Nobody likes to be told they are biased – usually. Most of us would like to think that we are fair and open-minded, willing to explore the unknown – to a degree, accepting of other people’s differences. At least that’s what I used to think. As a n openly gay man I may perhaps have sometimes felt that a certain person’s behaviour towards me was different to how they behaved to a heterosexual man but that was fine; I could cope with that. And then I became disabled. And all that changed.
My disability is an invisible one. I don’t wear a badge so unless I told you, you wouldn’t know. And so often, when I have told someone I can sense a shift in their perception of me. They are entering into the realm of (for them) the unknown. And that’s a scary place. A place that nobody really likes to go. And when we are exposed to something scary, something unknown, something uncomfortable, that’s when our unconscious biases come into place. We all have them, we couldn’t exist without them – the flight or fight syndrome does it have its uses at times after all! But sometimes it may just backfire. And sometimes it can become discrimination.
Like the time when I declared my new disability to my employer. They very kindly completed the application form for early retirement on medical grounds on my behalf (‘just sign on the dotted line’). I didn’t sign. Was I being discriminated against? I went to the Union. They agreed it was indeed discrimination.
Or the time that I was threatened with performance improvement procedures due to my disability (‘this is for your benefit’). Or the time that I was asked to not tell colleagues about my disability (‘it’s for your own good. You don’t know how they will react’). I told them. They were fine. Were those examples of discrimination?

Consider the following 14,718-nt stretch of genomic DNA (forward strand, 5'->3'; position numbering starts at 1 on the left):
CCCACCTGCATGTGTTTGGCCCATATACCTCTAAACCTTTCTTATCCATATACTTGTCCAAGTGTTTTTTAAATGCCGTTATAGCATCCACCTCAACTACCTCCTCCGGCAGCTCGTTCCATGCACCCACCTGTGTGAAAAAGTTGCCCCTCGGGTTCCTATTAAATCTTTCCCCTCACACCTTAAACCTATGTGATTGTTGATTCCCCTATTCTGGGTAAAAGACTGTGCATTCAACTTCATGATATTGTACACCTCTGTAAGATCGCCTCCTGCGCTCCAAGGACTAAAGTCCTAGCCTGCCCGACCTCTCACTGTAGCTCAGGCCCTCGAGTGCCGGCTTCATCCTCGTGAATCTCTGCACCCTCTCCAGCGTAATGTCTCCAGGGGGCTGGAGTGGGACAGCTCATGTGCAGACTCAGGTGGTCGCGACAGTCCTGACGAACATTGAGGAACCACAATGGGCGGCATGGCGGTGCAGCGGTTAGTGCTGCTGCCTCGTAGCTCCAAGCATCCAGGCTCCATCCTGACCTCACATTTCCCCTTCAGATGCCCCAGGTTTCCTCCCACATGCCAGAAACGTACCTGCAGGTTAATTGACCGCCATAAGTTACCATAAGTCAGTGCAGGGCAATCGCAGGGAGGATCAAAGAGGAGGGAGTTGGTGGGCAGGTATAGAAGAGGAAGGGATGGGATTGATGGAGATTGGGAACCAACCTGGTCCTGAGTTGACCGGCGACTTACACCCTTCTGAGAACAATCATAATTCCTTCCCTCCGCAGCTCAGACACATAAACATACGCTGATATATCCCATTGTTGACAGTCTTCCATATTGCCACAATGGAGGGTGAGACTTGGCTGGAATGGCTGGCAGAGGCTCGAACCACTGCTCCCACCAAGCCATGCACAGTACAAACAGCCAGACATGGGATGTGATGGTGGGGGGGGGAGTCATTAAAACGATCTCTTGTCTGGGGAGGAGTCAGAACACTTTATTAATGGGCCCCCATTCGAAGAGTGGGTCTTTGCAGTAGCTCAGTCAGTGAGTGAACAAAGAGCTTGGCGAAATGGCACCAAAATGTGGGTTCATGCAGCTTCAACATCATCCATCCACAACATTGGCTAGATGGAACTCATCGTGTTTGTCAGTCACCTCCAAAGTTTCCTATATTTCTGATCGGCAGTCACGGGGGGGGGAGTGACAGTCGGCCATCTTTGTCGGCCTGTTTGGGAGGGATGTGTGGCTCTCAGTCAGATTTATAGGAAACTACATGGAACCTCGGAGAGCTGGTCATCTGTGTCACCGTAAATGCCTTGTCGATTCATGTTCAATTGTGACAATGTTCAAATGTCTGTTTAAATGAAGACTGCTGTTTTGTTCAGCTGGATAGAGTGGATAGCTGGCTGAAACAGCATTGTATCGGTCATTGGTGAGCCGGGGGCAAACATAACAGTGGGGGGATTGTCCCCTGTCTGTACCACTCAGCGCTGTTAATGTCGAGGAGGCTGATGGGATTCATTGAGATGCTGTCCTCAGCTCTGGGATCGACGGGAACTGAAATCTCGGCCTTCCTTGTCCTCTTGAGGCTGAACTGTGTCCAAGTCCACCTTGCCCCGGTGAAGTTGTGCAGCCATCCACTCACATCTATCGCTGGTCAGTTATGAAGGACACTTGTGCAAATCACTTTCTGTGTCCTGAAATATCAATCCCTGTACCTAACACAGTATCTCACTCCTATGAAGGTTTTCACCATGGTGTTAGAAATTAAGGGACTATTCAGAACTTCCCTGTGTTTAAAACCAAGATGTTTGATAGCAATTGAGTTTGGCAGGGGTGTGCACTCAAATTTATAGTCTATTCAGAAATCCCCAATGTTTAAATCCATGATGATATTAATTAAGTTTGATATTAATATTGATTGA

Or the time that my specialist wrote to the OH consultant that ‘Roland would never be normal again’ (‘I’m doing this for you’). Yay! Who wants to be normal? Normal is a setting on the tumble dryer. Whilst undoubtedly an example of benevolent bias, could this also be construed as discrimination?
As Michael J Cohen wrote in his book ‘Reconnecting with Nature: Finding Wellness Through Rebuilding Your Bond with the Earth’ “Labels bias our perceptions, thinking, and behaviour. A label or story can either separate us from, or connect us to (others). For our health and happiness, we must critically evaluate our labels and stories by their effects.”
Being aware of your natural unconscious biases is a good first step on the journey to full connectivity. And that’s the place we all want to be.
So when I meet you, when I tell you that I have disability, how will you behave? Will you be aware of the impact your response has on me? Will you be able to moderate your behaviour? Do you really want to? Will you be treading on the toes of discrimination?